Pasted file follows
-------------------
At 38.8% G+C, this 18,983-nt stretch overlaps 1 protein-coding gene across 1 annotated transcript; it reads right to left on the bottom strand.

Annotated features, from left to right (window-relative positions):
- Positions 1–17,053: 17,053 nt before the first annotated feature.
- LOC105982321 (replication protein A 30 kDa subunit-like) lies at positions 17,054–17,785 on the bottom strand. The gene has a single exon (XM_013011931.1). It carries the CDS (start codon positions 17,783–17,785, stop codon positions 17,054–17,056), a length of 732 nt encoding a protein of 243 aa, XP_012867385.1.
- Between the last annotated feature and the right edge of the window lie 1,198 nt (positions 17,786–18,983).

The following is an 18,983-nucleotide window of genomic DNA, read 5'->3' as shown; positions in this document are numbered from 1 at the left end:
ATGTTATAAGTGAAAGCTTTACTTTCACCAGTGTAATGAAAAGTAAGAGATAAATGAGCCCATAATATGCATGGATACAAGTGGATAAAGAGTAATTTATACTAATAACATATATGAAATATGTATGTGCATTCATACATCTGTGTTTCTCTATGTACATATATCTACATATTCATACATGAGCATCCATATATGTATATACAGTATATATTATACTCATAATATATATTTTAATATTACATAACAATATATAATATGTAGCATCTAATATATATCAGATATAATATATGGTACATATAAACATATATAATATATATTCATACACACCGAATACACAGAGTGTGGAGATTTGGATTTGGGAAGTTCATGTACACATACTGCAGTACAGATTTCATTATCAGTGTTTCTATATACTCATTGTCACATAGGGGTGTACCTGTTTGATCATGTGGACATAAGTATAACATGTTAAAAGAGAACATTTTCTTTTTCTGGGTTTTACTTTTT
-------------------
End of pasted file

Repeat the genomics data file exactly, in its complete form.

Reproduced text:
At 38.8% G+C, this 18,983-nt stretch overlaps 1 protein-coding gene across 1 annotated transcript; it reads right to left on the bottom strand.

Annotated features, from left to right (window-relative positions):
- Positions 1–17,053: 17,053 nt before the first annotated feature.
- LOC105982321 (replication protein A 30 kDa subunit-like) lies at positions 17,054–17,785 on the bottom strand. The gene has a single exon (XM_013011931.1). It carries the CDS (start codon positions 17,783–17,785, stop codon positions 17,054–17,056), a length of 732 nt encoding a protein of 243 aa, XP_012867385.1.
- Between the last annotated feature and the right edge of the window lie 1,198 nt (positions 17,786–18,983).

The following is an 18,983-nucleotide window of genomic DNA, read 5'->3' as shown; positions in this document are numbered from 1 at the left end:
ATGTTATAAGTGAAAGCTTTACTTTCACCAGTGTAATGAAAAGTAAGAGATAAATGAGCCCATAATATGCATGGATACAAGTGGATAAAGAGTAATTTATACTAATAACATATATGAAATATGTATGTGCATTCATACATCTGTGTTTCTCTATGTACATATATCTACATATTCATACATGAGCATCCATATATGTATATACAGTATATATTATACTCATAATATATATTTTAATATTACATAACAATATATAATATGTAGCATCTAATATATATCAGATATAATATATGGTACATATAAACATATATAATATATATTCATACACACCGAATACACAGAGTGTGGAGATTTGGATTTGGGAAGTTCATGTACACATACTGCAGTACAGATTTCATTATCAGTGTTTCTATATACTCATTGTCACATAGGGGTGTACCTGTTTGATCATGTGGACATAAGTATAACATGTTAAAAGAGAACATTTTCTTTTTCTGGGTTTTACTTTTT